Carolina’s starter Kent Emanuel almost matched Watson as he went six innings, giving up five hits and walking three while striking out seven. UCLA did score twice during that stretch, including an earned run off Emanuel.

In the second inning, UCLA picked up bouncing ground ball singles, including a chopper that looked like a routine play until it bounded over Stubbs’ head at first, scoring a runner.

Up 1-0 in the sixth, UCLA added another run. Another seeing-eye ball went just off Stubb’s glove for an error to start the inning. A sacrifice bunt moved the runner over and a softly hit single just into center field drove in another run to make it 2-0.

That seemed almost insurmountable the way the game was going, but it got worse in the seventh inning. Three Carolina pitchers gave up a pair of walks and UCLA’s Valaika delivered with the Bruins’ hardest hit ball of the night when he drilled a breaking ball into the left field corner, scoring two runs and making it 4-0.

That did prove to be insurmountable despite the ninth-inning effort.

“What you saw in the ninth inning you don’t coach,” Fox said. “They enjoy playing the game, that’s within every player.”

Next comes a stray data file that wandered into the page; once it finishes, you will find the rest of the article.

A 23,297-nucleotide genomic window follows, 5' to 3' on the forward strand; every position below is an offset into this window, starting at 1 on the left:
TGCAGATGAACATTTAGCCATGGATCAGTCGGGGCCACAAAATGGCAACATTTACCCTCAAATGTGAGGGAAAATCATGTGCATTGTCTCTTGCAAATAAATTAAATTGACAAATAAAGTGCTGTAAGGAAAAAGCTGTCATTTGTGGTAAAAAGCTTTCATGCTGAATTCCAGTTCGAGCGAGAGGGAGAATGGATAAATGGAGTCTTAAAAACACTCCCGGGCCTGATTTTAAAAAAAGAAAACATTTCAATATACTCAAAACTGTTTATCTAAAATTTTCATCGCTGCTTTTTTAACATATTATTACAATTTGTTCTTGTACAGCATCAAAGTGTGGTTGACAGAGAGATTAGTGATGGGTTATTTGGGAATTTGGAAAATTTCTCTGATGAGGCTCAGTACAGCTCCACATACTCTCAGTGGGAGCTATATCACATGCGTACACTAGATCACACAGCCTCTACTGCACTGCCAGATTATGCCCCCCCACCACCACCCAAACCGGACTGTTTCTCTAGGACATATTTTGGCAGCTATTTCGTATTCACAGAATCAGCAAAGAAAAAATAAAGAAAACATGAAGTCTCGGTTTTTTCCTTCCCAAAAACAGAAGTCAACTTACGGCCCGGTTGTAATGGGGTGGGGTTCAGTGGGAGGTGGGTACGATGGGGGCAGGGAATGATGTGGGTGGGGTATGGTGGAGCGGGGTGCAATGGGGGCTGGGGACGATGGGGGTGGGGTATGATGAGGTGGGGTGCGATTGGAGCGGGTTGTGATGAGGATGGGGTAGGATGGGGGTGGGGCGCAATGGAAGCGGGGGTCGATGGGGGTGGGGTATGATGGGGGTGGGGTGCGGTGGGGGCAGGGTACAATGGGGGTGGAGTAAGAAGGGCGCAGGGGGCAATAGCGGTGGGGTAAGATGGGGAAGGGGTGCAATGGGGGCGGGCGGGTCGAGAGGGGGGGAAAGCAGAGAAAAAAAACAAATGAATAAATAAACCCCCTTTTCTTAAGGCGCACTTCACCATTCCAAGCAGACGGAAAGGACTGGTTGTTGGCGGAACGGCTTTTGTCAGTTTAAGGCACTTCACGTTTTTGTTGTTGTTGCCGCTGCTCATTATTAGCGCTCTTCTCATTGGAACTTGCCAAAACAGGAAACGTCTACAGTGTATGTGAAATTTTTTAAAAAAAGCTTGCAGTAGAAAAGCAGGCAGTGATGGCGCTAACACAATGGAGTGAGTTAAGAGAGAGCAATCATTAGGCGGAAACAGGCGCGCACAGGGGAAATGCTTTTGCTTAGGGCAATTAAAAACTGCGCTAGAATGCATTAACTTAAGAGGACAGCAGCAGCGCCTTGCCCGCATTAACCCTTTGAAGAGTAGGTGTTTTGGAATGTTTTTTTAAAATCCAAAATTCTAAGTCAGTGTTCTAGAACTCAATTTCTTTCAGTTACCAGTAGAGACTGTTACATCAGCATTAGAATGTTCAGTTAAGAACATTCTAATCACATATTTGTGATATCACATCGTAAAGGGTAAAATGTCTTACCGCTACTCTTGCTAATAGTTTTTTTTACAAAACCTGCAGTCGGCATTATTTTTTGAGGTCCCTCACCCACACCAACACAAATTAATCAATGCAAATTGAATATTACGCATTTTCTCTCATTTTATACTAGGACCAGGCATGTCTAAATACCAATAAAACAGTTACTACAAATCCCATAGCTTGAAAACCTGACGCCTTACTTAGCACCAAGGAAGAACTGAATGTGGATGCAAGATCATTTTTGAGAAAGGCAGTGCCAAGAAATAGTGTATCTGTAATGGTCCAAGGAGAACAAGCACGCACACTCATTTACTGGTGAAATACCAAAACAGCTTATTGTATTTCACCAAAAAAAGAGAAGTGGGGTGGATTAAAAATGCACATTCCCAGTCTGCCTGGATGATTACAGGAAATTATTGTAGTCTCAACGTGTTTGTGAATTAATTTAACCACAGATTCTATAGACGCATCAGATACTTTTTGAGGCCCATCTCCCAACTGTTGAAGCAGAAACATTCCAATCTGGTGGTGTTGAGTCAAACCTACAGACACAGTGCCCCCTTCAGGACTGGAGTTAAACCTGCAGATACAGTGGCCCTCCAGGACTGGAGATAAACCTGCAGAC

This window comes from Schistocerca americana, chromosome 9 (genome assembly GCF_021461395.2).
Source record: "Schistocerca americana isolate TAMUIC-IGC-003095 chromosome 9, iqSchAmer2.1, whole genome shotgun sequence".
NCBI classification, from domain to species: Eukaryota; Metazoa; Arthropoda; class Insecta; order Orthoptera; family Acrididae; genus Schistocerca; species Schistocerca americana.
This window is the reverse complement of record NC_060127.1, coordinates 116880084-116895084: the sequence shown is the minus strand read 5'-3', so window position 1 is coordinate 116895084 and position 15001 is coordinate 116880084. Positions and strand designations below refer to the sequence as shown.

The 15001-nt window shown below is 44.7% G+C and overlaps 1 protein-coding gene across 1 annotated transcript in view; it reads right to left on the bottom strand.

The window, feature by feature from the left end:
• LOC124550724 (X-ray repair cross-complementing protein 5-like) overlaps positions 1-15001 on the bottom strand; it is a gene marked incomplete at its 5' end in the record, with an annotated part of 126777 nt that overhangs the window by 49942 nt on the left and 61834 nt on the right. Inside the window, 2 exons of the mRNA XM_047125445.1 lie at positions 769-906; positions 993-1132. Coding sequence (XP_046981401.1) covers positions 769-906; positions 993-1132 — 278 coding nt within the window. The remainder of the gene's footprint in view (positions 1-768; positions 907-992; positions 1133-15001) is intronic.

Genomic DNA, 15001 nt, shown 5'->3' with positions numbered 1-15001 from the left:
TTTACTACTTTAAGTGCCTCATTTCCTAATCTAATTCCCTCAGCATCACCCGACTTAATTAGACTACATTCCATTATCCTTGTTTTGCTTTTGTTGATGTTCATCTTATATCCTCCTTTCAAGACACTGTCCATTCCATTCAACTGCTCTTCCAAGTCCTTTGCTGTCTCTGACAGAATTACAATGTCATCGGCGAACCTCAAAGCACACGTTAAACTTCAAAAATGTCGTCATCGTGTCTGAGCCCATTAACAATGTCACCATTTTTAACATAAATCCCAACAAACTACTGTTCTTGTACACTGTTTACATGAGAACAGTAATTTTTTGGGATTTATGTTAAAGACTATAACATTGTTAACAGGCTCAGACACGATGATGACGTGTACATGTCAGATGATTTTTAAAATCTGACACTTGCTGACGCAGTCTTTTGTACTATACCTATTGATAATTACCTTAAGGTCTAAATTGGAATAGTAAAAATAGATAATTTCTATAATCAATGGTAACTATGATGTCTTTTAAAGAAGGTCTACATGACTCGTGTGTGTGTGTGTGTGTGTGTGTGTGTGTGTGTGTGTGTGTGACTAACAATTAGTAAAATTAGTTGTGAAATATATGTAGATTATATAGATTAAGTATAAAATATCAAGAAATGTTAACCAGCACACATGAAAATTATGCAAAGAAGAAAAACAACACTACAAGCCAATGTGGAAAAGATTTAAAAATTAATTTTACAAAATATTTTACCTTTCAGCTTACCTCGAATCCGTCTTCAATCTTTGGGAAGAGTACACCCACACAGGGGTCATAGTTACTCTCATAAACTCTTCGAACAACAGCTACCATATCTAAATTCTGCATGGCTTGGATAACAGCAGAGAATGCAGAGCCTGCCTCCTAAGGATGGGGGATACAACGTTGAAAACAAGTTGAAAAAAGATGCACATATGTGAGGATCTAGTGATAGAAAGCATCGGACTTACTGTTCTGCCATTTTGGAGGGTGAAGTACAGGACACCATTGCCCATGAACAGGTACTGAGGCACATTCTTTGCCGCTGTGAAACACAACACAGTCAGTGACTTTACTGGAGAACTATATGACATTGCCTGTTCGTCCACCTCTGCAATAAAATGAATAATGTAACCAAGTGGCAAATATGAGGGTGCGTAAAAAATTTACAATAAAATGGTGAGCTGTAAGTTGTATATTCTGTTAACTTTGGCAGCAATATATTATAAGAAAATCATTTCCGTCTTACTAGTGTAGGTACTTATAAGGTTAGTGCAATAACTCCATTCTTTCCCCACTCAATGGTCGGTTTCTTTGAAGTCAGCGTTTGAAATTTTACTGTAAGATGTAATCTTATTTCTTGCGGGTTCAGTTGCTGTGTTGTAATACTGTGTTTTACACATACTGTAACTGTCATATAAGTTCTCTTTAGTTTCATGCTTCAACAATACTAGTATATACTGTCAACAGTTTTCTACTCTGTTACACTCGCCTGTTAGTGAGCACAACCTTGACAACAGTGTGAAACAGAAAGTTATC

He conceded that the end of the year “stinks,” but he said “while I hate that the season came to an end, I’m glad it ended in Omaha.”

The Tar Heels finish the season at 59-12. UCLA advances to play Mississippi State in a three-game series to see who will be the national champion.

Heel Notes, Game 4

  • It was a frustrating game for the Heels as they actually outhit the Bruins 7-6 while Carolina pitchers struck out more batters, 8-6.
  • UCLA got excellent pitching but it also took some luck. What looked like routine ground balls turned into hits strung together.
  • Then there were three incorrect umpire calls that went against the Tar Heels. First, Bolt was safe on a play at first but the umpire called him out. That double play essentially killed Carolina’s chances of scoring in the inning. Then, Emanuel picked off a base runner at first on a bang-bang play but the runner was called safe. He eventually scored. Finally, the force play on a grounder in the ninth where the shortstop was nowhere close to the bag when he got the ball in his glove severely hurt Carolina’s chances. Usually breaks even out in games, but not this time.
  • To their credit, not one Tar Heel mentioned any of those plays as excuses after the game. “You have to have talent, but you have to have some character,” Fox said. “I feel like that’s a big part of our program.”
  • Fox said that the Tar Heels played hard every game and represented college athletics and college baseball the right way. He added, “The winning is part of it, certainly, but there are so many other special things that went on throughout the season.”

And what a season it has been.

Clifton Barnes ’82

Clifton Barnes ’82, who as sports editor at The Daily Tar Heel covered the men’s basketball team’s first national championship for coach Dean Smith, wrote game stories and Tweeted about Carolina’s quest for the championship at the College World Series. Read the Tweets from this game.